Online Job Search Advice

Although the Food & Drink industry remains a large employer of engineering personnel, we have seen a trend for employers to behave cautiously with regard to headcount and we are seeing more thought and deliberations going into recruitment decisions. In this climate we are advising Job seeking Engineers to be more proactive and use the free online resources that are available to them, over and above the usual job boards.

However, before commencing an online job search, the starting point is to think about what you really want. We advise engineering candidates to make a check list covering key factors before commencing their online job search, such as:

  • What type of engineering job am I seeking?
  • What level of salary am I seeking?
  • How far am I prepared to commute?
  • Is relocation an option?
  • Am I prepared to work shifts or weekends?
  • Is there a particular sector of the Food industry that I want to work within?
  • Is there a sector of the Food industry that I want to avoid?
  • Am I better suited to a corporate culture or do I prefer working for smaller family-type enterprises?
  • What type of work do I enjoy?
  • What type of engineering work am I more gifted at?
  • What are my engineering capabilities and limitations?

Be clear on what you are seeking from your next role. This will stop you applying for online vacancies that you are not really interested in. Online applications can be made in a couple of clicks in a matter of seconds and it is tempting to apply ‘far and wide’ for vacancies. This is not recommended. You will send confusing messages to employers and recruiters if you apply for a £50k job one day and a £30k job the next. Likewise, if you apply for a vacancy online and are selected for interview but decline due to the location/type of company, you will leave the recruiter perplexed and wondering why you applied for the job in the first place. Having a clear job searching strategy will help you focus on what you really want and reduce the likelihood of using the ‘scatter gun’ approach to job searching.

As a job seeker you need to be proactive and it is important you get yourself on the radar of the manager/director responsible for recruiting for the engineering vacancy. Networking used to take place on the golf course or at breakfast meetings, but the internet has opened it up and there is no better place to start than LinkedIn, the networking site for professionals. A basic account with LinkedIn is free and if used correctly can be a powerful tool in your job searching arsenal. You can add contacts such as current and past work colleagues; you can ask your contacts to introduce you to their connections. You can seek out hiring managers and even add a PowerPoint presentation detailing an engineering project you have successfully completed or demonstrate your skills.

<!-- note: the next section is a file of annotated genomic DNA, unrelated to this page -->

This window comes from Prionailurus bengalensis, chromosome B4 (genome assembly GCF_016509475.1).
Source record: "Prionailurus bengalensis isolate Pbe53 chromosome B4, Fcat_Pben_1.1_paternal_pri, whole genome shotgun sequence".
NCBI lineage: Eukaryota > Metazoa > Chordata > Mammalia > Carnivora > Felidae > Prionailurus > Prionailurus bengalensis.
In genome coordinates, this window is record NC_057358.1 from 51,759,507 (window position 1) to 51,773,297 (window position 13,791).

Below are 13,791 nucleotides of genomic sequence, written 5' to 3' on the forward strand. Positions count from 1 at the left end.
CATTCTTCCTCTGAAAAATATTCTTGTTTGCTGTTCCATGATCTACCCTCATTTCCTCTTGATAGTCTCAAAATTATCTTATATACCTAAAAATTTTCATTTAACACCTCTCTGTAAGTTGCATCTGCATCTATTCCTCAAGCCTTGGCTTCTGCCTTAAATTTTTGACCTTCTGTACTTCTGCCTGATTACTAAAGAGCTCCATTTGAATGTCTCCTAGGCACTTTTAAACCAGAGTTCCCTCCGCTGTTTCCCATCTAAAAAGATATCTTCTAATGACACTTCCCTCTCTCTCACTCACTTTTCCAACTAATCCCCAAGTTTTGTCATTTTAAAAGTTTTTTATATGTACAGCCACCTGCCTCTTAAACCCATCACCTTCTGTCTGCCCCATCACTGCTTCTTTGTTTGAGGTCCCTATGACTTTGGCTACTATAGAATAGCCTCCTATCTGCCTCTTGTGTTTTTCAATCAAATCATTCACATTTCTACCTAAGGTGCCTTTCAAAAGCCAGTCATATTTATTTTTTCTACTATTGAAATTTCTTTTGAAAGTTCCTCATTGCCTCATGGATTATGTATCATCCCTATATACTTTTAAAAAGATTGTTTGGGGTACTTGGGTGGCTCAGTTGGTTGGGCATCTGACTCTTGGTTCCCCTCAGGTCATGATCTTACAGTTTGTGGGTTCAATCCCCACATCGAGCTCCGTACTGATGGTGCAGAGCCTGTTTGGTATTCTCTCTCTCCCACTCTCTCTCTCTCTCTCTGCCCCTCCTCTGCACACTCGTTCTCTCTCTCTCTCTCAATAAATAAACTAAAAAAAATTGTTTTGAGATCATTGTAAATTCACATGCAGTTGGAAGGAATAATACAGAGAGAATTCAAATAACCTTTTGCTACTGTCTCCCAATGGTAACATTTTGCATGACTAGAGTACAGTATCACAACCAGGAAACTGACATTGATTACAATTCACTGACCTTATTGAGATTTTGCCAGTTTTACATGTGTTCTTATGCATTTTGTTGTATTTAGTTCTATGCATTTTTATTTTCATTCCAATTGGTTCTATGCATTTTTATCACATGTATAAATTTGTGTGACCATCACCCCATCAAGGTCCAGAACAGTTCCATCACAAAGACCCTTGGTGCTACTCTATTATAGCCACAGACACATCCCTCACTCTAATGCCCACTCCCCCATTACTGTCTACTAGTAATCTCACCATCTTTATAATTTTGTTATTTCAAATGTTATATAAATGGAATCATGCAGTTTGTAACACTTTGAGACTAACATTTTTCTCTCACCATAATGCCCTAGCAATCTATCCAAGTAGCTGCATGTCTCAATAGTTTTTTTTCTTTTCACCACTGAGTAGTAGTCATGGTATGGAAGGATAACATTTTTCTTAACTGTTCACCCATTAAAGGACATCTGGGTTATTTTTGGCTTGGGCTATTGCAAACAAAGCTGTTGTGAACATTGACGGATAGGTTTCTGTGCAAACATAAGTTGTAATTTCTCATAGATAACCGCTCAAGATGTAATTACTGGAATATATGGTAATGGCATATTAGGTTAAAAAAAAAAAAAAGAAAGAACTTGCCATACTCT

Groups are the engine room of LinkedIn and we recommend you join relevant Food Industry and Engineering groups where you can enter discussions, view jobs, catch up with ex-colleagues and let relevant people know you are actively seeking a new role. There will also be groups available covering your particular job discipline, alumni, and company groups for current and ex employees. We would recommend that you join at least eight relevant groups. FoodEng Recruitment manage a very active group on LinkedIn where Food Engineering professionals discuss market trends, company news and the state of the jobs market. If you would like to join our group, just send us a request on LinkedIn.

Being proactive and maintaining a positive online identify is increasingly important and time spent on LinkedIn cultivating your online persona, sharing experiences and contributing to discussions will be time well spent, as employers latch onto the benefits of social media as a cost-effective candidate engagement tool.

Another tool at your disposable and available for free is Twitter. Job seekers can quickly set up a profile and can use keywords within their profile which will have relevance to their past experience, type of job they are seeking, previous job title, and other buzzwords that will help them get noticed. Brevity is a byword for Twitter though, as you only get 140 characters to use on your profile. You also get one link on Twitter which we would recommend you use to link to your LinkedIn profile. It is possible to link to your Blog or Facebook page but we would not recommend this, as it is much better to link to a portal that will provide the viewer with some information on your career history and professional achievements.